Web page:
Q: What are the organizations that set financial reporting standards doing to address stakeholders’ concerns?

Pounder: The IASB and FASB recently took their first steps toward responding to stakeholders’ concerns about trade finance programmes. Actions that the standard-setting Boards have taken to date include the following:

  • In April 2020, the IASB’s IFRS Interpretations Committee met to discuss, for the first time, “supply chain financing arrangements” in general and reverse-factoring arrangements in particular. At that time, the Committee decided to continue their discussions at a future meeting.
  • In October 2020, the FASB decided to undertake a project whose purpose is to “develop disclosure requirements that enhance transparency about the use of supplier finance [programmes] involving trade payables.” The focus of those requirements was understood to be reverse-factoring programmes.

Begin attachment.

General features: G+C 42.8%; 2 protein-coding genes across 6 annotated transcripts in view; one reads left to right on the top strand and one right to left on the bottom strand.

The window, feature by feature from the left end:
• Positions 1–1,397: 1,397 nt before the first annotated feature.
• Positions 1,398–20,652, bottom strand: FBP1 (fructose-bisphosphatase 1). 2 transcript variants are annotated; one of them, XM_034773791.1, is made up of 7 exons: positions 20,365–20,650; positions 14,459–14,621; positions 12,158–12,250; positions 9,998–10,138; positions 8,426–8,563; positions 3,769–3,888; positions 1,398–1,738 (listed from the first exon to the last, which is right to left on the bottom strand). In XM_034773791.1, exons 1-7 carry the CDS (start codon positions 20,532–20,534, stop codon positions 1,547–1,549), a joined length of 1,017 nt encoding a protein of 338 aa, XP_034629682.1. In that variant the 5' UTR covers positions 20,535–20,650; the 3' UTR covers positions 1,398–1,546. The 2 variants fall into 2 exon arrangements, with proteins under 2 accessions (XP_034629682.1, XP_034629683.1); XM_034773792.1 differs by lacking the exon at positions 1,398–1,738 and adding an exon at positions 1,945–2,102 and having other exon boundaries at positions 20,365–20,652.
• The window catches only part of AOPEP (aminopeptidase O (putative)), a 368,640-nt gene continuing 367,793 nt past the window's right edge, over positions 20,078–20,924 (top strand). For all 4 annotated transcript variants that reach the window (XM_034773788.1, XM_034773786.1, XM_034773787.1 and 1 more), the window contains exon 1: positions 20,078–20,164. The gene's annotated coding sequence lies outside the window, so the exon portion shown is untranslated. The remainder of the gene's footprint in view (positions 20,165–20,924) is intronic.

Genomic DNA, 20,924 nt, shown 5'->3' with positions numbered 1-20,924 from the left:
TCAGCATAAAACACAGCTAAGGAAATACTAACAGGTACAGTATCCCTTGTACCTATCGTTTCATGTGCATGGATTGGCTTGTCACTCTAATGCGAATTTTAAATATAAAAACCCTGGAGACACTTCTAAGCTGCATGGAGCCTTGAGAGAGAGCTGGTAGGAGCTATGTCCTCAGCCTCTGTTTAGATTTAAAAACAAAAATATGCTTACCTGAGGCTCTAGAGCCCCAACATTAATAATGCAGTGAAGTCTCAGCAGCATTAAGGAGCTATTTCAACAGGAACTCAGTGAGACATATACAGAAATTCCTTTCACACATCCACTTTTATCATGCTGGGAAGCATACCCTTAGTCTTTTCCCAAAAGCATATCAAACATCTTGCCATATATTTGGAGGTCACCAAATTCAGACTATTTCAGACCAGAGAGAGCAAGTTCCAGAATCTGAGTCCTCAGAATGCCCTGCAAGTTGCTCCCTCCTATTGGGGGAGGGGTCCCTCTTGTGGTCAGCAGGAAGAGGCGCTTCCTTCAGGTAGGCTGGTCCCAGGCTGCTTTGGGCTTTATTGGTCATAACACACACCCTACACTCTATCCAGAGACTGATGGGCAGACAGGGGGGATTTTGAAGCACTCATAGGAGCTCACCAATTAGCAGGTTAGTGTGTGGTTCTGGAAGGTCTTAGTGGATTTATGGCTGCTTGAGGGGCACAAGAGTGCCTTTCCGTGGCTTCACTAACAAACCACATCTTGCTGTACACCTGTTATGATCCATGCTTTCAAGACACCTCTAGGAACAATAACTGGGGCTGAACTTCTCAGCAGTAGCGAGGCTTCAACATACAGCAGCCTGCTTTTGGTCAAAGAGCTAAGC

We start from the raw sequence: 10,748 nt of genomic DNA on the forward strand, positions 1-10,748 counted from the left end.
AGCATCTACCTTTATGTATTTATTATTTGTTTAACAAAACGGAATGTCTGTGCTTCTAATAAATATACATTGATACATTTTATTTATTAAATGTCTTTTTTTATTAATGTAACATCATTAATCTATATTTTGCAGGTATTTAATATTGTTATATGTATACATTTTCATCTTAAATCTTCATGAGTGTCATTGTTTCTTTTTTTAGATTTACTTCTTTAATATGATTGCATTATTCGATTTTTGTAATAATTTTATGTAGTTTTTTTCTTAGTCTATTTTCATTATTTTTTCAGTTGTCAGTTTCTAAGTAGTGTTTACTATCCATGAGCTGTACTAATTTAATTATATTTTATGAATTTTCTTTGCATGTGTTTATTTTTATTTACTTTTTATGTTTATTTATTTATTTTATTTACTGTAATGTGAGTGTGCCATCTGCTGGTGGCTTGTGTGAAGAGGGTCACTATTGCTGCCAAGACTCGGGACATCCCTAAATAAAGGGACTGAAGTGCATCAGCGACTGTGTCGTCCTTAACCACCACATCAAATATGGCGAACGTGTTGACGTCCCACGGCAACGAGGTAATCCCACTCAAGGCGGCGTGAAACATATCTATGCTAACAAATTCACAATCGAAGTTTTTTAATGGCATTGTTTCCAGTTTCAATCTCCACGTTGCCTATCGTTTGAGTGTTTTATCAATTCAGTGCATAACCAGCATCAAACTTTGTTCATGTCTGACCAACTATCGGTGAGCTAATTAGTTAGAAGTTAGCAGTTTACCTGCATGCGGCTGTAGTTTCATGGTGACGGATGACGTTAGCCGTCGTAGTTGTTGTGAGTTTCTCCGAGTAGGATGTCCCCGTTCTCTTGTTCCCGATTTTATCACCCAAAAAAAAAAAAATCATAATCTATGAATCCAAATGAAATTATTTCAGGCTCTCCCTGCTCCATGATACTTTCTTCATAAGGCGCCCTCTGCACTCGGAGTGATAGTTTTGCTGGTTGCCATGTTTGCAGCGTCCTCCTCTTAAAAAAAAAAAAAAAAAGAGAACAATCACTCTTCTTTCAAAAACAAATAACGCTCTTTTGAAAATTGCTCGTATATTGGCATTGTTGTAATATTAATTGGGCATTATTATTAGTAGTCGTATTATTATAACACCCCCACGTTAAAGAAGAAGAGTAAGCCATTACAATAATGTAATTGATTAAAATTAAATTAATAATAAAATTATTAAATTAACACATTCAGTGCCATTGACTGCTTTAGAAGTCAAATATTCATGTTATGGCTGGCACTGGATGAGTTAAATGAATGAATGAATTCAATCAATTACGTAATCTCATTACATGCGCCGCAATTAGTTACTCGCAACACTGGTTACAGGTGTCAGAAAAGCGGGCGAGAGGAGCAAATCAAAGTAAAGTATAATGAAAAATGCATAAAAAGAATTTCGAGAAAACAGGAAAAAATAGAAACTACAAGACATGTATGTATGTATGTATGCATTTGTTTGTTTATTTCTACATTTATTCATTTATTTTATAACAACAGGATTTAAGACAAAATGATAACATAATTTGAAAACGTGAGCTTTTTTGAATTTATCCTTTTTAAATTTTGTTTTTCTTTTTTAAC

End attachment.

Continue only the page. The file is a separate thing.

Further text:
• In November 2020, the FASB’s Investor Advisory Committee met and discussed the Board’s project on supplier finance programmes. Committee members were generally supportive of the project.
  • Also in November 2020, the IASB and FASB met jointly to discuss supply chain financing arrangements. Nothing was resolved at the meeting, but the fact that the two Boards jointly discussed the issues raised by stakeholders reflected the global scope of those issues and the level of attention being given to them by standard-setters.
  • In December 2020, after continued discussion and deliberation, the IFRS Interpretations Committee formally decided to not undertake a standard-setting project on reverse-factoring arrangements—a decision that the IASB accepted without objection. The Committee’s reasoning was that existing IFRS standards adequately addressed when and how specific information about reverse-factoring arrangements should be presented and disclosed in financial reports. However, the IASB has signalled that in 2021 it will revisit the possibility of undertaking a standard-setting project on this matter.

Q: Why should trade finance professionals pay attention to what standard-setters are doing?